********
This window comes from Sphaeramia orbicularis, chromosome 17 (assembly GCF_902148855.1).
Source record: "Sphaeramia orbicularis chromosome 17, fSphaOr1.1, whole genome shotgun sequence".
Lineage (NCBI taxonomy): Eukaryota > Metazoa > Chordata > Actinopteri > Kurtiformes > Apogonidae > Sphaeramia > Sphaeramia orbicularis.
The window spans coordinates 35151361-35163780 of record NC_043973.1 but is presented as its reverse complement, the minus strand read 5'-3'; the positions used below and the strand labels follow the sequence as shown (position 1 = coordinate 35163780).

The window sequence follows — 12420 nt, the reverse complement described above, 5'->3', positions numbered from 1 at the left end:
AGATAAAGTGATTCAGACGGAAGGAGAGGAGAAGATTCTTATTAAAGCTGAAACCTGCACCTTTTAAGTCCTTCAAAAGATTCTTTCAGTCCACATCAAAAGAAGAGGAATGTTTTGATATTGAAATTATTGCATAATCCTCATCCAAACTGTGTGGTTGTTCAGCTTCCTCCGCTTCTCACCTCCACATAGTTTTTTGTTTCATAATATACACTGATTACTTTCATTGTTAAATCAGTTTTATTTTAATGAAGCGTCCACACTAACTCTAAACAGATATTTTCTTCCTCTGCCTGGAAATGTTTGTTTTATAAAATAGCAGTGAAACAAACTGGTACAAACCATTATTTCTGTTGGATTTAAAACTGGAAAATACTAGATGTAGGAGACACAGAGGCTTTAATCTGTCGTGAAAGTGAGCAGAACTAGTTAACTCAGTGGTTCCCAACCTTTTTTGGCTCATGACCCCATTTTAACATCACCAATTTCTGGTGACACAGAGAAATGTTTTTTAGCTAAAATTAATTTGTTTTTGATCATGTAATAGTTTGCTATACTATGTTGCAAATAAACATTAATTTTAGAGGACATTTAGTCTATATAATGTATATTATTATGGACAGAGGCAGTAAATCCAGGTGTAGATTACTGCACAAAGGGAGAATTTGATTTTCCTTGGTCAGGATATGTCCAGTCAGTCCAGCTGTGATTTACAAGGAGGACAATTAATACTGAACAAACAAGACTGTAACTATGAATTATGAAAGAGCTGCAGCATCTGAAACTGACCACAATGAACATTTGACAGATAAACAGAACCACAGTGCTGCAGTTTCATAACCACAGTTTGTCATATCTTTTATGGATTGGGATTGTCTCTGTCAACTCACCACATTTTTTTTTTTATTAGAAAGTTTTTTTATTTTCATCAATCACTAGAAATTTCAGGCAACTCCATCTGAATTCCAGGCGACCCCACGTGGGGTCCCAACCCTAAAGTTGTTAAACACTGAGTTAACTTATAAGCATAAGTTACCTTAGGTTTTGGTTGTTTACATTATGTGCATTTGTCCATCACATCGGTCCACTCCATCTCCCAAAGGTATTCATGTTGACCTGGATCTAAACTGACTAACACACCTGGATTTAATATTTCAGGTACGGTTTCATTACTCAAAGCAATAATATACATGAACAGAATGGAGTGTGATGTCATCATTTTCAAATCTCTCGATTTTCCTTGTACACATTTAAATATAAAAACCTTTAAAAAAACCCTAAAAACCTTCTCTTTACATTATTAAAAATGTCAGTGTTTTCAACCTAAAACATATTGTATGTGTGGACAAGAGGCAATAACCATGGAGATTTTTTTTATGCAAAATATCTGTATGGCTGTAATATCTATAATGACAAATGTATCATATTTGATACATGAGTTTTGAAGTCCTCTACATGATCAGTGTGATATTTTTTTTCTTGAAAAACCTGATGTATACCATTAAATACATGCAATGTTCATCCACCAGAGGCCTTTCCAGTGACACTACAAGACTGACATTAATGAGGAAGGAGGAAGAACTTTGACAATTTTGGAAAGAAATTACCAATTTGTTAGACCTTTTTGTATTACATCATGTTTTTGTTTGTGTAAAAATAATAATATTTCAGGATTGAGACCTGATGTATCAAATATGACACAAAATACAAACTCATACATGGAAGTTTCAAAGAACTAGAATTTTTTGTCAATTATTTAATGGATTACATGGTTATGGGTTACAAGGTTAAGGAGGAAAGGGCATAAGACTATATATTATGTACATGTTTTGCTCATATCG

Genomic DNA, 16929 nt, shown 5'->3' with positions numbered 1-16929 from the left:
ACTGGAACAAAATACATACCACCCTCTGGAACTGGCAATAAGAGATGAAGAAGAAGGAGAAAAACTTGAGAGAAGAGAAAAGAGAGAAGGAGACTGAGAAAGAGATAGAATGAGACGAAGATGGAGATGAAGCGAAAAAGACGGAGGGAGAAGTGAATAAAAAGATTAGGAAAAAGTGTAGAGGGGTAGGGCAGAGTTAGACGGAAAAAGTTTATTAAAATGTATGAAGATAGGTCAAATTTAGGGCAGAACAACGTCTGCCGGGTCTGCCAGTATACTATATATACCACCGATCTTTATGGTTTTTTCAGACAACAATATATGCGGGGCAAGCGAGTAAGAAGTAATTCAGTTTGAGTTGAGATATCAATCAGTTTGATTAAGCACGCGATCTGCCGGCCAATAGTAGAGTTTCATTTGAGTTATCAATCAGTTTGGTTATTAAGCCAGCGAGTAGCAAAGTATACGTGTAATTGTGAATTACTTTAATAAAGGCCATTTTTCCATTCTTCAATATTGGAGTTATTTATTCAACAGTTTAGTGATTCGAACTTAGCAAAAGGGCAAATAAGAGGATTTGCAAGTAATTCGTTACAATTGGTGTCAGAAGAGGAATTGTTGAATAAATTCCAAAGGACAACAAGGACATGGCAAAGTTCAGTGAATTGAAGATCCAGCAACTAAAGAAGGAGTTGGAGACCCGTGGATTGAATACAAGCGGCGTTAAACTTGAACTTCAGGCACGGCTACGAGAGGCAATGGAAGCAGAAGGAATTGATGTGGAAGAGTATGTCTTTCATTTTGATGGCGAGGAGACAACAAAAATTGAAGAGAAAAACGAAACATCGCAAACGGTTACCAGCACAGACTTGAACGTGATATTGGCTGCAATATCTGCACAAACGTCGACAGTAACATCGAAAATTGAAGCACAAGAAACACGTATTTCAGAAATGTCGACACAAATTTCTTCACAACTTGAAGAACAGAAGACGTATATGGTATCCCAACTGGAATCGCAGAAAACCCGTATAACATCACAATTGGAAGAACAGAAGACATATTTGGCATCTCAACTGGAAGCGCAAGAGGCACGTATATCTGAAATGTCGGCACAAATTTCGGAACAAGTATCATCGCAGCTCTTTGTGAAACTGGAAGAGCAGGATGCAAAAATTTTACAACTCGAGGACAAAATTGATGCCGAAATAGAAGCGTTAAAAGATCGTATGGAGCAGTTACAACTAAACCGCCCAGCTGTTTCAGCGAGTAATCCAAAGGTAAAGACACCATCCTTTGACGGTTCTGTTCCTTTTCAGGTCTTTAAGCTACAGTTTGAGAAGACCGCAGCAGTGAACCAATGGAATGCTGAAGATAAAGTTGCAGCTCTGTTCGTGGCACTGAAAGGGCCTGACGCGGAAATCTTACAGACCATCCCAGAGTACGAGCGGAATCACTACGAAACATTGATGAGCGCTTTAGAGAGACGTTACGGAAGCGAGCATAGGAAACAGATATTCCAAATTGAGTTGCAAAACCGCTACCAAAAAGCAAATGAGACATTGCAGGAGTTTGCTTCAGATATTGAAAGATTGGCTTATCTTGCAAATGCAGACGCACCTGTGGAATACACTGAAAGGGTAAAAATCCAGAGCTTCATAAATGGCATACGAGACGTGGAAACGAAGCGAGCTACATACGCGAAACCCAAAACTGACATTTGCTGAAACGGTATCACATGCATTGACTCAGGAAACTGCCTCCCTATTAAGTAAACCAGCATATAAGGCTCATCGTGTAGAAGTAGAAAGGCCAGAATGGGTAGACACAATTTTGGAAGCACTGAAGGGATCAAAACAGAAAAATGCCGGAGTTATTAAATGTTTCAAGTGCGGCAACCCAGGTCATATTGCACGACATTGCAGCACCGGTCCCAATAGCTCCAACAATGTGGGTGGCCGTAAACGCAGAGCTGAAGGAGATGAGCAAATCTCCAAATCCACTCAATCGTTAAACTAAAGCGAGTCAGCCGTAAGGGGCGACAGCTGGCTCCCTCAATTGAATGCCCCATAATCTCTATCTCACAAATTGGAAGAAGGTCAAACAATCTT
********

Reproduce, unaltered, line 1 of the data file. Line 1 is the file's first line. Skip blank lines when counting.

This window comes from Sphaeramia orbicularis, chromosome 17 (assembly GCF_902148855.1).